ROCK / Short, sharp and sweet: Joseph Gallivan watches the Lemonheads at London Subterania

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For an American power trio that have never really made it in the UK, the Lemonheads have been around for a very long time (six years, five albums), but this summer they surged ahead of the slop-rock pack when they released It's a Shame about Ray. In a timely thinning of the grunge soup (as served up lately by anyone with a flannel shirt, two friends and a Sub Pop record) Lemonhead honcho Evan Dando switched styles from his usual thrashy punk to a writerly, more audible type of pop, rooted in Sixties soul and Seventies country rock.

To reinforce the point, he wears a Gram Parsons T-shirt (a name that's been taken in vain rather a lot this year as artists attempt to place themselves in the rock tradition that punk blew apart). With no more than a cute smile and a 'How're doin'?', Lemonhead launch into 'Stove', 'Confetti' and 'Mallocup', three little blasts of guitar pop run together without stopping. Which is exactly how those immutable punk rockers the Ramones kept their live audience over the years.

'Confetti' is typical Dando. 'He kinda shoulda sorta woulda loved her if he could've' he sang, 'he'd rather be alone than pretend'. The simple basslines, the steady drumming and stinging cymbal punctuation set off Dando's voice nicely, which is smooth and plain in the manner of Michael Stipe of REM, and carries passion in the same way: geeky kid gets het up, raises his voice and pleads. He can hold a note, one per word, without ever getting into the fancy stuff.

On the tiny stage the bassist had space for just two steps this way and two steps back, but Dando was happy rooted to the spot, kissing the mike, strumming his electric guitar and bouncing on his heels. Lemonheads songs are short and invariably sweet. 'Rudderless' came and went, a tale of lovers' confusion that saves its singalong refrain until the end: 'Ship without a rudder's like a ship without a rudder's like . . .' and so on, followed by one minute and 56 seconds of classic new wave pop song called 'Alison's Starting to Happen'. He claims it was inspired by the experience of watching a friend's friend (Alison) taking the drug Ecstasy. As the drug began to take effect, the title is what Dando shouted, but the next day he took the phrase and used it as the starting point for a love song: 'Alison's growing a Mohawk, Alison's starting to happen, to me-eeeee]'. Purists might find all this distasteful, but the young audience, for whom punk was just another scene on The Rock and Roll Years, loved every second.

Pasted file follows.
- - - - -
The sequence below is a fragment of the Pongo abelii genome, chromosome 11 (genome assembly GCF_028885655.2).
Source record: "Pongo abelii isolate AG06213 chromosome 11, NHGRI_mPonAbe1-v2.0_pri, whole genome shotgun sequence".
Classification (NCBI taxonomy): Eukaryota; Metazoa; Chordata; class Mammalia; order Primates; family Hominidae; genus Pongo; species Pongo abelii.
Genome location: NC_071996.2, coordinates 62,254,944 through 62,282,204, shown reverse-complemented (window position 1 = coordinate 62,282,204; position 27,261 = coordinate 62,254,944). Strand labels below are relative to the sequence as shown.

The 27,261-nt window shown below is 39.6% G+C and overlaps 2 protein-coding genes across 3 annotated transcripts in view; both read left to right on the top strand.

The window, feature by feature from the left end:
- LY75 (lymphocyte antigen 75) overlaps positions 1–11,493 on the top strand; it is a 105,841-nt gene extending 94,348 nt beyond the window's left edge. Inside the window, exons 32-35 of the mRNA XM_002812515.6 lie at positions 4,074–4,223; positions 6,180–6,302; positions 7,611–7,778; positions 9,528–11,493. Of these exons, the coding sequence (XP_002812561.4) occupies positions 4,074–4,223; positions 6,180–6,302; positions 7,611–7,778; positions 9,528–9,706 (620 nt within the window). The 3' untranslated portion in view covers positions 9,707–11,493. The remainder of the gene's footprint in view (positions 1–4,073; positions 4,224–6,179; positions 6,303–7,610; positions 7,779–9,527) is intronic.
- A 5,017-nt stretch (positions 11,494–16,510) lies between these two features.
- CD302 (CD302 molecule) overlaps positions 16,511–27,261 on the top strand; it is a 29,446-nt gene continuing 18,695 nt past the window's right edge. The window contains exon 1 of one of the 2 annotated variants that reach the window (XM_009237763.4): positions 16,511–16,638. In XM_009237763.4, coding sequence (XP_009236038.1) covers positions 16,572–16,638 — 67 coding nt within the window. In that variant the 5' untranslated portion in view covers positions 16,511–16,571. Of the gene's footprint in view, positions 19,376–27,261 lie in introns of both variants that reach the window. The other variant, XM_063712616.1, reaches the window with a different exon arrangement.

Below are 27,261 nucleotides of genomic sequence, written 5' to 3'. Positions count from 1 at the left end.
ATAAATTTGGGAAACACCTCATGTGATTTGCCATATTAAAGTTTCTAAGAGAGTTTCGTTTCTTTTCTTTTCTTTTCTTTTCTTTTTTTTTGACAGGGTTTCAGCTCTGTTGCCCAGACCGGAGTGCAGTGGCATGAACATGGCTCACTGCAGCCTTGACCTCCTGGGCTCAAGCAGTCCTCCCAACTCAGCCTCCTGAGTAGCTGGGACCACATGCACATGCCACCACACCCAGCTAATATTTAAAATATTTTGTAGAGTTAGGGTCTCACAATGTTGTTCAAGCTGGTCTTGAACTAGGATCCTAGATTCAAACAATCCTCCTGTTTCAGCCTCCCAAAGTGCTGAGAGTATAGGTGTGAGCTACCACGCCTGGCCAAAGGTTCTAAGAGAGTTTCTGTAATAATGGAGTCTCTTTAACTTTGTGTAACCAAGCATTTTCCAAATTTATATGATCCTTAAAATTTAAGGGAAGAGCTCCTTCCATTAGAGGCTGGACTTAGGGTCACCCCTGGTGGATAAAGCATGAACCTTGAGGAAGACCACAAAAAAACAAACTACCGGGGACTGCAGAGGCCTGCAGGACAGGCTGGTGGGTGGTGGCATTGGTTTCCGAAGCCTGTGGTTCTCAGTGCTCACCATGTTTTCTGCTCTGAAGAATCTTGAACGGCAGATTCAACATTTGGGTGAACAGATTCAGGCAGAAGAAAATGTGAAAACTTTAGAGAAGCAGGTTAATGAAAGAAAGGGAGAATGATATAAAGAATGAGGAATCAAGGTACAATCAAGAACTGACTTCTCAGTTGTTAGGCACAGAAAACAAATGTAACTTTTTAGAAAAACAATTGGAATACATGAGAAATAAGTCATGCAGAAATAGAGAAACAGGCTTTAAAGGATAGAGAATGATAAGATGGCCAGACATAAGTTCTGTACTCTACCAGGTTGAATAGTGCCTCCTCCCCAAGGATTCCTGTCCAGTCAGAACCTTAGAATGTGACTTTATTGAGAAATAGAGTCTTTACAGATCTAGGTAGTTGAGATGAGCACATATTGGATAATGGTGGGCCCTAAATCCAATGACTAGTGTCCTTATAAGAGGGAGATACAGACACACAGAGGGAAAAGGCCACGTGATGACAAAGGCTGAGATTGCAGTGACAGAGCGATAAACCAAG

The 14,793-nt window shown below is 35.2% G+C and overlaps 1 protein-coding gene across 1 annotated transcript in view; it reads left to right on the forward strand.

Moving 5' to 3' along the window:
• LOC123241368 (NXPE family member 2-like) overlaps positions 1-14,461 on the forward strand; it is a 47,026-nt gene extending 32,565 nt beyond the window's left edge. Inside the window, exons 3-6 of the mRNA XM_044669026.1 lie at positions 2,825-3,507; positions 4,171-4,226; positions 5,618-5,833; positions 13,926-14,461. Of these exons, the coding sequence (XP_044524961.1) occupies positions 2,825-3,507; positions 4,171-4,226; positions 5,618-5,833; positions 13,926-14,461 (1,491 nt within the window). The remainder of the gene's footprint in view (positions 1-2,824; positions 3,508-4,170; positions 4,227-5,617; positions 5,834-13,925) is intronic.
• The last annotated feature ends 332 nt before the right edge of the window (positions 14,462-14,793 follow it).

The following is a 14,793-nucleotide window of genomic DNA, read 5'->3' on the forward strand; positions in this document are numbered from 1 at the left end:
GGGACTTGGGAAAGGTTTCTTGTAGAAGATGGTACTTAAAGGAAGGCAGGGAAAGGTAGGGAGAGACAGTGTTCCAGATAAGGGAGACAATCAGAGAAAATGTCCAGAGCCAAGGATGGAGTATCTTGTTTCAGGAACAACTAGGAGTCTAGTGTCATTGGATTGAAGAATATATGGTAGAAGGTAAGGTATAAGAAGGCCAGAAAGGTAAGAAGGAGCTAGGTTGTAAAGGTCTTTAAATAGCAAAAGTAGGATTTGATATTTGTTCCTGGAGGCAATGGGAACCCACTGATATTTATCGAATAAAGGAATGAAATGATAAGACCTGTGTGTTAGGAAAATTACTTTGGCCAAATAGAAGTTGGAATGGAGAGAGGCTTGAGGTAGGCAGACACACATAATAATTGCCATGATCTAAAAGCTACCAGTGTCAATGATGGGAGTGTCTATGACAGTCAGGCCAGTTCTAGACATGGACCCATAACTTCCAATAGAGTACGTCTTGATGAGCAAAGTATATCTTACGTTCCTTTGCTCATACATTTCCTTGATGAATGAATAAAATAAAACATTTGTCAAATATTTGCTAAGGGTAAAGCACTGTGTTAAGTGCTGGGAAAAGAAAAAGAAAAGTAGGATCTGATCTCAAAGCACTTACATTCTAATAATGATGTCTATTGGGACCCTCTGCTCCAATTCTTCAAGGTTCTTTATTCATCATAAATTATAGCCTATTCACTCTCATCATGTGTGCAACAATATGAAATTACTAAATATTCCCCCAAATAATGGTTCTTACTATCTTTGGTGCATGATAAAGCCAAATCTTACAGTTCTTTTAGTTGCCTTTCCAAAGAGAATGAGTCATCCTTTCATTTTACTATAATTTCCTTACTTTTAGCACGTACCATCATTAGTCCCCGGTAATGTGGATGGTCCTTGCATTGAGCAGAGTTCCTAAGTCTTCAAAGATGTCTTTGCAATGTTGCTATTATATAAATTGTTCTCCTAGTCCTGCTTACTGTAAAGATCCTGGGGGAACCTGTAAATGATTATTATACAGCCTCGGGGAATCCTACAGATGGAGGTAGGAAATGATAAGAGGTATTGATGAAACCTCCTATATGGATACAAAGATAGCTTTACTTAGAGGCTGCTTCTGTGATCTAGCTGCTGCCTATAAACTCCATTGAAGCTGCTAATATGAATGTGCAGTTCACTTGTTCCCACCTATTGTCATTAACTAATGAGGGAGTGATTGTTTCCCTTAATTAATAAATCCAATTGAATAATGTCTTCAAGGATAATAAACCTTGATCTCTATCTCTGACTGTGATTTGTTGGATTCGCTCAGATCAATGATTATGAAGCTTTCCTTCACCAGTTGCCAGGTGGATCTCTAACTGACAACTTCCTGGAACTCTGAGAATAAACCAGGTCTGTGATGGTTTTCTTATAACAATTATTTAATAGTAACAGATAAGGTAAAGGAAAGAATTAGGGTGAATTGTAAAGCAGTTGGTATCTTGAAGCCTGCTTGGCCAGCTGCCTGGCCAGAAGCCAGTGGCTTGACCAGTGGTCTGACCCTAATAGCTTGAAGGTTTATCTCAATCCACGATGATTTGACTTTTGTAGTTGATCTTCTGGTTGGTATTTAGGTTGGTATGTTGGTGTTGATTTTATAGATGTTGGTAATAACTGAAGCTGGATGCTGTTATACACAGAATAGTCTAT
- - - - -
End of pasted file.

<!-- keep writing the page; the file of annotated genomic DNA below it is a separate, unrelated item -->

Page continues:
The new single 'It's a Shame about Ray' had a similar effect. No one (not even the songwriter) knows who Ray is, but this vagueness coupled with his simple, innocent tone of voice proved quite affecting. Everyone knows someone whom it's a shame about, even if it's just oneself. The Lemonheads turned out love song after love song - the best being 'My Drug Buddy' (full of the atmosphere of a rainy East Coast town, something the British love in American bands like The Replacements and Dinosaur Jnr), and later 'Bit Part' ('I wanna bit part in your life, / A walk on would be fine') - all remarkably well received in the mosh pit (where they stage dive).

The encore consisted mainly of funny songs, such as 'Being Around', part serenade, part children's song ('If I was a cheque, would you let me bounce,/ Up and down, in your bank account?'). A blast of chaotic rock, 'Hate Your Friend', ended the show, but Dando stayed on alone to fiddle with the Marshall stacks for a final minute, filling the house with bubbling feedback, before slipping away. Gram Parsons would have been proud.